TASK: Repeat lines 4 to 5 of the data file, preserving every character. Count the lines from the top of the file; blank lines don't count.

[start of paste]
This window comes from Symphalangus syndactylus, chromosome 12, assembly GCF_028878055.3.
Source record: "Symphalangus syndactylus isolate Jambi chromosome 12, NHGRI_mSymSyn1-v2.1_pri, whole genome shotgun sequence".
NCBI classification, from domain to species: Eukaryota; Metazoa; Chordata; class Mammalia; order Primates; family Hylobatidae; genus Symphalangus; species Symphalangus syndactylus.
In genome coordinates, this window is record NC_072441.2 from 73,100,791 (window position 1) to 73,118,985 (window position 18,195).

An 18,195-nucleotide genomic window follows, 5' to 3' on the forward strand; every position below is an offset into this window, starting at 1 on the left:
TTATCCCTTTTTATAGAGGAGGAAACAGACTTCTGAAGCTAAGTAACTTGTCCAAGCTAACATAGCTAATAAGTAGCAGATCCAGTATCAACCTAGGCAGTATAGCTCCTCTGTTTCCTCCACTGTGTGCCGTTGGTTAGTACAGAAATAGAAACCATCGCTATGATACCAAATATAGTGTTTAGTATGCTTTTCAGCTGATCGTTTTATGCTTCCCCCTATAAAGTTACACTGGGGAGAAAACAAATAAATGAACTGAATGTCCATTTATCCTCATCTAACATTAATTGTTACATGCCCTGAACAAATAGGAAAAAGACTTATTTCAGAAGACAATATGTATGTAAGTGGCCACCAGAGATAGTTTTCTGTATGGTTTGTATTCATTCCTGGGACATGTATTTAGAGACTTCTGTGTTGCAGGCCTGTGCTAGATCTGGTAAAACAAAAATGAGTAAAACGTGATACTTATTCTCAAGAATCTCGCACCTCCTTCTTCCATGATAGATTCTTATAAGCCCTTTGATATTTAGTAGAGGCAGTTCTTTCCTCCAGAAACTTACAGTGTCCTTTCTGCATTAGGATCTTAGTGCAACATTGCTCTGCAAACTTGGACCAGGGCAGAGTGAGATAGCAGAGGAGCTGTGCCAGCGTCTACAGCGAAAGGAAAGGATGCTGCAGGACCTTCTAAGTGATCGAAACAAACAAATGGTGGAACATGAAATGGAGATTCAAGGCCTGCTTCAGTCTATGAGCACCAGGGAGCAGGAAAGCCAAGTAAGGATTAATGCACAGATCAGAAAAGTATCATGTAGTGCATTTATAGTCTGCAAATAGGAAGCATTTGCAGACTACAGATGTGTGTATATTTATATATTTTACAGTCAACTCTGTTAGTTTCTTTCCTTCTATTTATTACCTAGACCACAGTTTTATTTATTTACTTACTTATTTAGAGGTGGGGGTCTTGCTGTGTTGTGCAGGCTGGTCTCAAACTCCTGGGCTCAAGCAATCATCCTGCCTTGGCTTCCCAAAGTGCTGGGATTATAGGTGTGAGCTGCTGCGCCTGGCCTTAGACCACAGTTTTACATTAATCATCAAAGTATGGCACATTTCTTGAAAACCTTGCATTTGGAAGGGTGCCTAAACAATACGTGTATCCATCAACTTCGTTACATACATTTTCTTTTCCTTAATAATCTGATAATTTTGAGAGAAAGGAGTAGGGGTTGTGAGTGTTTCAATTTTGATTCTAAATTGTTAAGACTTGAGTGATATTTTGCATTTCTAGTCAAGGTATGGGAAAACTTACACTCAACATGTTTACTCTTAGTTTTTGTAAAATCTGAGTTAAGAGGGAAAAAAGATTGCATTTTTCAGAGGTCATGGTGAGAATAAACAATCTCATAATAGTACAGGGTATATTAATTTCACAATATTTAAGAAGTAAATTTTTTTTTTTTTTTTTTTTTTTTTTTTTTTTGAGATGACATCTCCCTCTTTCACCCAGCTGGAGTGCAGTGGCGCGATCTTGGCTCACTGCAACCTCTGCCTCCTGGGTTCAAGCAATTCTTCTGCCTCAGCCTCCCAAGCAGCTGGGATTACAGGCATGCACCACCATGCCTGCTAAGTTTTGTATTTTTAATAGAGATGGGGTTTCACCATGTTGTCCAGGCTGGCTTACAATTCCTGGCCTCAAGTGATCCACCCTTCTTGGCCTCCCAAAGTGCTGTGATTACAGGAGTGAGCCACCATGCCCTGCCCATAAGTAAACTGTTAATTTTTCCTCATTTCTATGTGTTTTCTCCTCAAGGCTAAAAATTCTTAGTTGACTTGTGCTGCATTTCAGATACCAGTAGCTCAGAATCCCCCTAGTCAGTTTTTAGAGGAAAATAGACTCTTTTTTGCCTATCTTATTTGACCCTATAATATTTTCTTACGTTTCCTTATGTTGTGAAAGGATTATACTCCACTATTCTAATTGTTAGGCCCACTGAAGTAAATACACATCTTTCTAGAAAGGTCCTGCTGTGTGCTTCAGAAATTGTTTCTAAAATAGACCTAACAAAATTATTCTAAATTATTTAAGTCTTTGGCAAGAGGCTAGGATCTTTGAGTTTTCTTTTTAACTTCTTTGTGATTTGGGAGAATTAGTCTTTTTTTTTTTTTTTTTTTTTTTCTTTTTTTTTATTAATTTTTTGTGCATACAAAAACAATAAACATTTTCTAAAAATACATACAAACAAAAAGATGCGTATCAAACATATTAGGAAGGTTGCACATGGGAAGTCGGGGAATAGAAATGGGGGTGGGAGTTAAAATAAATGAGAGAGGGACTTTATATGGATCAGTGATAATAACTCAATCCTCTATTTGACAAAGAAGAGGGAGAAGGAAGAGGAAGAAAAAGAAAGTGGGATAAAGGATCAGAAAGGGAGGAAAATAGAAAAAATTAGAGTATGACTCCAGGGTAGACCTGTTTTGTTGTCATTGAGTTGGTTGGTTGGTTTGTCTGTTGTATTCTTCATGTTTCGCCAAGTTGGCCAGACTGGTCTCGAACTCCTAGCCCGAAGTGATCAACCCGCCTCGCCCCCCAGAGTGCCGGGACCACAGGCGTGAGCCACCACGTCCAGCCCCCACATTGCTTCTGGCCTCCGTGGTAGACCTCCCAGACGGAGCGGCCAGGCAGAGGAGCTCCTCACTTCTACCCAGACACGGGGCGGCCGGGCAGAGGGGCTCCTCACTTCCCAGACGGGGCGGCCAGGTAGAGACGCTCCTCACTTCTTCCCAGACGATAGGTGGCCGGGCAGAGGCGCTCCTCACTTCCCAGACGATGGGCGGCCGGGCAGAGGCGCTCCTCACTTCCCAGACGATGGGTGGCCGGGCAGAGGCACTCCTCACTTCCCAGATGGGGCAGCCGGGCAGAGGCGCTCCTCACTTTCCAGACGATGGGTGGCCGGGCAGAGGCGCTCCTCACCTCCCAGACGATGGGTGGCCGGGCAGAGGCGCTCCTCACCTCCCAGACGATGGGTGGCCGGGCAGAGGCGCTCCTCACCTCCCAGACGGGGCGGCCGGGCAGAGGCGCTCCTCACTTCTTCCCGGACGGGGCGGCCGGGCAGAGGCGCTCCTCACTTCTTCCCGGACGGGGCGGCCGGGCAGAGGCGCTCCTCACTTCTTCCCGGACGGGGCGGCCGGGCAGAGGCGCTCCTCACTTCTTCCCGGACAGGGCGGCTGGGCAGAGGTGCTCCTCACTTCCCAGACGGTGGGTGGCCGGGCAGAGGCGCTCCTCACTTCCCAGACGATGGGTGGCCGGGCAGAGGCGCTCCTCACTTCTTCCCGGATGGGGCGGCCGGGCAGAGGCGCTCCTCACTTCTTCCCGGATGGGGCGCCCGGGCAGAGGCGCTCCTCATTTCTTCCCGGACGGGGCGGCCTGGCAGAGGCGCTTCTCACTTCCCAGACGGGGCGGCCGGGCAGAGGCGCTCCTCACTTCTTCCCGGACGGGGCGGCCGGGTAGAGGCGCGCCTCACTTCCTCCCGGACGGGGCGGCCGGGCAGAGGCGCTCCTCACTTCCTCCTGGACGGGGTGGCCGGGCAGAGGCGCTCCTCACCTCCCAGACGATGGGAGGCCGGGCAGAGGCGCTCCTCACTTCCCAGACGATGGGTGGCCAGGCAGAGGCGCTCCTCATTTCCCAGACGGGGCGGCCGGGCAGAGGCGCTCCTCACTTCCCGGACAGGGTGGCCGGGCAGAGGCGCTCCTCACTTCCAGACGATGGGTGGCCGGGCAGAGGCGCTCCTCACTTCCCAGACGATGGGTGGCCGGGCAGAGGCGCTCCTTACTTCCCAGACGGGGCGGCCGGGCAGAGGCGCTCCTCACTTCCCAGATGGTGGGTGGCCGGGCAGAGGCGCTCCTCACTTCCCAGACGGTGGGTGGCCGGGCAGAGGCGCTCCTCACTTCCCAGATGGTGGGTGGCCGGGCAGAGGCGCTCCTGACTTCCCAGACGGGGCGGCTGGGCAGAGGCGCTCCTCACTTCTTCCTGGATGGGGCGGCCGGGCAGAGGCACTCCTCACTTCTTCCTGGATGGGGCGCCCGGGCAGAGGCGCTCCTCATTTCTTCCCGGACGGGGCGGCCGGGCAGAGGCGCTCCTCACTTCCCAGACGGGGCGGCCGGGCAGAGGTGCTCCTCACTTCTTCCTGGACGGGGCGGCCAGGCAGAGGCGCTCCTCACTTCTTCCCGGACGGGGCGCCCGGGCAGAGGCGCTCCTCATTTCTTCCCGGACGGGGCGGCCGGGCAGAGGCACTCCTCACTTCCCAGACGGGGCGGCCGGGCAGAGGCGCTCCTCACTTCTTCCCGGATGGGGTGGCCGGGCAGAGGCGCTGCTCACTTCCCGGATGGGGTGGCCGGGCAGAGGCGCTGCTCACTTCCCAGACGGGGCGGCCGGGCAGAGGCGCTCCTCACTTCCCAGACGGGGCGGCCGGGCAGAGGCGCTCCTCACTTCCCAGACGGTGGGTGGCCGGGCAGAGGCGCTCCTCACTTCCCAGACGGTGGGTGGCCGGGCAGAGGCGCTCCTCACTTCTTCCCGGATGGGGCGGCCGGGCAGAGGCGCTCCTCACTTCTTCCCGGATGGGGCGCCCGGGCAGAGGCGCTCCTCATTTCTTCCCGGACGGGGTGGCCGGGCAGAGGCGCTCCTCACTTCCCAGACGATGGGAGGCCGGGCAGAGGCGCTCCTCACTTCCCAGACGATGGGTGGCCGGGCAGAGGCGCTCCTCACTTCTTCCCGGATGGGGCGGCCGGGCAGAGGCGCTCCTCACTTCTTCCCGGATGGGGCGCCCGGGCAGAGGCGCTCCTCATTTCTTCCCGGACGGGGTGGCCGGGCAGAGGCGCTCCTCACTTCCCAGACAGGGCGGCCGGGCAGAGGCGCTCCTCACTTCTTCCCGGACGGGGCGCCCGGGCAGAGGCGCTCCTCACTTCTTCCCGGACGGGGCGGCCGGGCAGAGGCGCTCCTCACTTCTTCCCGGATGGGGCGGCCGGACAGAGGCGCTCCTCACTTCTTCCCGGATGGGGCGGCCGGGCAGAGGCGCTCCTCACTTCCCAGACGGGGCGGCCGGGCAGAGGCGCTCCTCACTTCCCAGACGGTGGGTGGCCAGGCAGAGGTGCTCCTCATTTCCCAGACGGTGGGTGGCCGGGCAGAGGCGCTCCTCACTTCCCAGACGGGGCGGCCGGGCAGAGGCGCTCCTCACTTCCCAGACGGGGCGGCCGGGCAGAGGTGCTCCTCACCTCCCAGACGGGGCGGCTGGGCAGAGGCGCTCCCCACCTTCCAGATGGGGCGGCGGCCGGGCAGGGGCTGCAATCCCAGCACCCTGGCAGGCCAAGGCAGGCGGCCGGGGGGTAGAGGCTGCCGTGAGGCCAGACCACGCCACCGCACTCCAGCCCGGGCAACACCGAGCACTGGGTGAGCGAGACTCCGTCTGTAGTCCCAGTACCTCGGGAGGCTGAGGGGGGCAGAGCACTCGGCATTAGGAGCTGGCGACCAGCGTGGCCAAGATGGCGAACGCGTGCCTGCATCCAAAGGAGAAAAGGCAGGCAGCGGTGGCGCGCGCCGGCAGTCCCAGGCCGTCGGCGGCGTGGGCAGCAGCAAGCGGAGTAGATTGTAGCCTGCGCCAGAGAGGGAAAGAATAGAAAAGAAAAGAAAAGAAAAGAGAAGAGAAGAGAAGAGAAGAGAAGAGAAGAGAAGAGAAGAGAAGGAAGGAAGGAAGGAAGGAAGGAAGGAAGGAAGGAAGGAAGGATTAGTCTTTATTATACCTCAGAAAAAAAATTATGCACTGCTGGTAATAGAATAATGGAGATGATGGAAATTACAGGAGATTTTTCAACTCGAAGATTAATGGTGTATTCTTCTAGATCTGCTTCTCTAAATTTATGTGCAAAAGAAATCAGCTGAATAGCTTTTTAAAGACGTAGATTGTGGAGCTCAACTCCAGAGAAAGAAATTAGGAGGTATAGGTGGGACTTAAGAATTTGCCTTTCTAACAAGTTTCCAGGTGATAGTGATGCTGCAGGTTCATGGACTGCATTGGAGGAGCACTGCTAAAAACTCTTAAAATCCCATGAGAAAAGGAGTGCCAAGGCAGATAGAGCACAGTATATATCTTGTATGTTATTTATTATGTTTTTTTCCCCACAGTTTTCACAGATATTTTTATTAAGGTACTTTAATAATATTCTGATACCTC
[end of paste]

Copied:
In genome coordinates, this window is record NC_072441.2 from 73,100,791 (window position 1) to 73,118,985 (window position 18,195).

An 18,195-nucleotide genomic window follows, 5' to 3' on the forward strand; every position below is an offset into this window, starting at 1 on the left: